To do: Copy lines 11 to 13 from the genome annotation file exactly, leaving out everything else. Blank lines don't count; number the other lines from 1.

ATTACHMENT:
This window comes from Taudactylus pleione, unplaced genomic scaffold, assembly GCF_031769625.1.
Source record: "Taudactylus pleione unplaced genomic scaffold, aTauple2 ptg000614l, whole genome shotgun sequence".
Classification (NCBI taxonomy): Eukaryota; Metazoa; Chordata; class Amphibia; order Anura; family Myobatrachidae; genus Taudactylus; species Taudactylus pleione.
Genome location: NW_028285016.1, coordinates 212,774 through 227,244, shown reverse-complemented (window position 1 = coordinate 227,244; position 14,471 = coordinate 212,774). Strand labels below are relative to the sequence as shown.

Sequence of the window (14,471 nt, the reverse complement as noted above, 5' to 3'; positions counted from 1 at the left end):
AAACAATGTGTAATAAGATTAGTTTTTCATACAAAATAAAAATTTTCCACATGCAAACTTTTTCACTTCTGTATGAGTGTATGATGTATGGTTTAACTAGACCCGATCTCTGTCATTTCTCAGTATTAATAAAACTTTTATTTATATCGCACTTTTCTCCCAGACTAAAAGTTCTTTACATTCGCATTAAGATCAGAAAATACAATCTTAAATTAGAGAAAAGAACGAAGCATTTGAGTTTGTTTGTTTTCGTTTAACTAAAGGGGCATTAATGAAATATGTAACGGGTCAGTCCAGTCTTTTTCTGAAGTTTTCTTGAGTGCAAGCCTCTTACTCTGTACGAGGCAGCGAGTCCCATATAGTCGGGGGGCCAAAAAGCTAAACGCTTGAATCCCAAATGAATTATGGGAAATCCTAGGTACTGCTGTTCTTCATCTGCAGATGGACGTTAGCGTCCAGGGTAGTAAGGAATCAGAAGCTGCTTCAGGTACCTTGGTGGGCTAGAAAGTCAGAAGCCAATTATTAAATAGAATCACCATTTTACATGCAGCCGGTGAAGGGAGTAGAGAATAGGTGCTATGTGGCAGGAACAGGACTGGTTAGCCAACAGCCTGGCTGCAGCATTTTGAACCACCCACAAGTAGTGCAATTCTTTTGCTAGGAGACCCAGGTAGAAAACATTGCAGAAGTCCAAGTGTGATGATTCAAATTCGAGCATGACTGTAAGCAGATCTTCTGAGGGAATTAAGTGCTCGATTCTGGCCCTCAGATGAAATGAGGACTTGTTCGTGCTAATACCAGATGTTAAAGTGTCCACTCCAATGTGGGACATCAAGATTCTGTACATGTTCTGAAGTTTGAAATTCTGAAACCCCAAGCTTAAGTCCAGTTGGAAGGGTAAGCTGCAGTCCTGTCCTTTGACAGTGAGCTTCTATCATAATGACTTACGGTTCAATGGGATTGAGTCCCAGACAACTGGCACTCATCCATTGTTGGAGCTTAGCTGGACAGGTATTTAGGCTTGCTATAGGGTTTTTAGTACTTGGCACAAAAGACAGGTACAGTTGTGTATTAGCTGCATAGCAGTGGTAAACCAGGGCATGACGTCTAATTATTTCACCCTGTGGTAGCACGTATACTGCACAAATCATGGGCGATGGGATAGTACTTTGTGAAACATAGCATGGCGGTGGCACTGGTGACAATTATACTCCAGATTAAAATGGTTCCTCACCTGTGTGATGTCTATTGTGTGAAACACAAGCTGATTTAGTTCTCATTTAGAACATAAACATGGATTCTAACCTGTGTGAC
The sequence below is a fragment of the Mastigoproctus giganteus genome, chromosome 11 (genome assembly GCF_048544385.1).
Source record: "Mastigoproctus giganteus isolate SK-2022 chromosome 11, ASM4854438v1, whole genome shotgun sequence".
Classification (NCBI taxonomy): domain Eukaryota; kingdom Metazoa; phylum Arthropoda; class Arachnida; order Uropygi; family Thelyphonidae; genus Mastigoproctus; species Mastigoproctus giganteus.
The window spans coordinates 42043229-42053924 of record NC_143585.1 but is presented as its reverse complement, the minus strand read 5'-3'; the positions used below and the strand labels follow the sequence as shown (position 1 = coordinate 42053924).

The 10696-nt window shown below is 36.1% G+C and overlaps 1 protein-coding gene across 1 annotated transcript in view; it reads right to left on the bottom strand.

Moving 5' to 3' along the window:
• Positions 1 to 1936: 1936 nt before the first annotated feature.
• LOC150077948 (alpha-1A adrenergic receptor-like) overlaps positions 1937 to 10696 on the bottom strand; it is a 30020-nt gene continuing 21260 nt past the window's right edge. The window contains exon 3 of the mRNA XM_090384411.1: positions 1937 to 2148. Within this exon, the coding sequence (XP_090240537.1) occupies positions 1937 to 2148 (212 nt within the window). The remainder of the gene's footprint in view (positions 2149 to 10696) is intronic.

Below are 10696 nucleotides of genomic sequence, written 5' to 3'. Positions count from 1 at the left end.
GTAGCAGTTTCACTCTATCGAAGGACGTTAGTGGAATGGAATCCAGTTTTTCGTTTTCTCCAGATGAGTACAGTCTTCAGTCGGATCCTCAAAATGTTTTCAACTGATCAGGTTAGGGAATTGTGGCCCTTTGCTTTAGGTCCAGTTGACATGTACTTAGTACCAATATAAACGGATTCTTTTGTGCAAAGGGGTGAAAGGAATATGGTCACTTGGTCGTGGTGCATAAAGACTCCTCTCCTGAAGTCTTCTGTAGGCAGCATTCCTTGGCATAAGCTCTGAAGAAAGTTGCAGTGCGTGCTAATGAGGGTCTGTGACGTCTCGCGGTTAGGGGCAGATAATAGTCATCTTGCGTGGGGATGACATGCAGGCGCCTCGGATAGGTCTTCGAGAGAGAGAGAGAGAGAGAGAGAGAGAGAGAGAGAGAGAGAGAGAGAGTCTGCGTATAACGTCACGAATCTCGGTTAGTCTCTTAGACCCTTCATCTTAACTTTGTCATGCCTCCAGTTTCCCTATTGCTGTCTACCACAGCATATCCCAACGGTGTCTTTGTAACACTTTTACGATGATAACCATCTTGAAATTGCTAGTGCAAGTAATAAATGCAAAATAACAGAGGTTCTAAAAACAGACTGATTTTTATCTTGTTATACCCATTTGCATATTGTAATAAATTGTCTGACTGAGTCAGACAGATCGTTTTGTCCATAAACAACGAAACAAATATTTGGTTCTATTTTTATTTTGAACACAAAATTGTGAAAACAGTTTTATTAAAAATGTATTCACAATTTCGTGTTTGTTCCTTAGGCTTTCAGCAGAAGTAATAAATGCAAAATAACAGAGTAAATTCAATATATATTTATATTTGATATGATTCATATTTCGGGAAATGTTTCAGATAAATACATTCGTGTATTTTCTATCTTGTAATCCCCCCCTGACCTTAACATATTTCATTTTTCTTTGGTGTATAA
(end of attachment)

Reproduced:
The 10696-nt window shown below is 36.1% G+C and overlaps 1 protein-coding gene across 1 annotated transcript in view; it reads right to left on the bottom strand.

Moving 5' to 3' along the window:
• Positions 1 to 1936: 1936 nt before the first annotated feature.